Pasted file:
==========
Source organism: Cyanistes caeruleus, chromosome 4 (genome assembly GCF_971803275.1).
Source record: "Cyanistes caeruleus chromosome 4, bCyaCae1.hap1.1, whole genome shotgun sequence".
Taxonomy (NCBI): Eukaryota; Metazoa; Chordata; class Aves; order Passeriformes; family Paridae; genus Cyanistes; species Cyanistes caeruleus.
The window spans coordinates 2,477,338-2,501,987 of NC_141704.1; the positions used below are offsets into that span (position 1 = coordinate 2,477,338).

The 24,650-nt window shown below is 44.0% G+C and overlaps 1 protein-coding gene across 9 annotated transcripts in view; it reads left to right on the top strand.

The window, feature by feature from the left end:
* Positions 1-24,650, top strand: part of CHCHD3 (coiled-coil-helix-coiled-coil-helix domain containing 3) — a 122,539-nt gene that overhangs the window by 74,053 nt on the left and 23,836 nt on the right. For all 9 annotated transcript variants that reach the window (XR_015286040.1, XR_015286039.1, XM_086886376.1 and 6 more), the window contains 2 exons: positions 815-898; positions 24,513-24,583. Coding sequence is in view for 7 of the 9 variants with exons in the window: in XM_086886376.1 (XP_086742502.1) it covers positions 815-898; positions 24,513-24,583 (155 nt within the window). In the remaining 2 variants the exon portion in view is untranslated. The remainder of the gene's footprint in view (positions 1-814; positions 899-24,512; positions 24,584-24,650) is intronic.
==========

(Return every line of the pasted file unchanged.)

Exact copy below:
Source organism: Cyanistes caeruleus, chromosome 4 (genome assembly GCF_971803275.1).
Source record: "Cyanistes caeruleus chromosome 4, bCyaCae1.hap1.1, whole genome shotgun sequence".
Taxonomy (NCBI): Eukaryota; Metazoa; Chordata; class Aves; order Passeriformes; family Paridae; genus Cyanistes; species Cyanistes caeruleus.
The window spans coordinates 2,477,338-2,501,987 of NC_141704.1; the positions used below are offsets into that span (position 1 = coordinate 2,477,338).

The 24,650-nt window shown below is 44.0% G+C and overlaps 1 protein-coding gene across 9 annotated transcripts in view; it reads left to right on the top strand.

The window, feature by feature from the left end:
* Positions 1-24,650, top strand: part of CHCHD3 (coiled-coil-helix-coiled-coil-helix domain containing 3) — a 122,539-nt gene that overhangs the window by 74,053 nt on the left and 23,836 nt on the right. For all 9 annotated transcript variants that reach the window (XR_015286040.1, XR_015286039.1, XM_086886376.1 and 6 more), the window contains 2 exons: positions 815-898; positions 24,513-24,583. Coding sequence is in view for 7 of the 9 variants with exons in the window: in XM_086886376.1 (XP_086742502.1) it covers positions 815-898; positions 24,513-24,583 (155 nt within the window). In the remaining 2 variants the exon portion in view is untranslated. The remainder of the gene's footprint in view (positions 1-814; positions 899-24,512; positions 24,584-24,650) is intronic.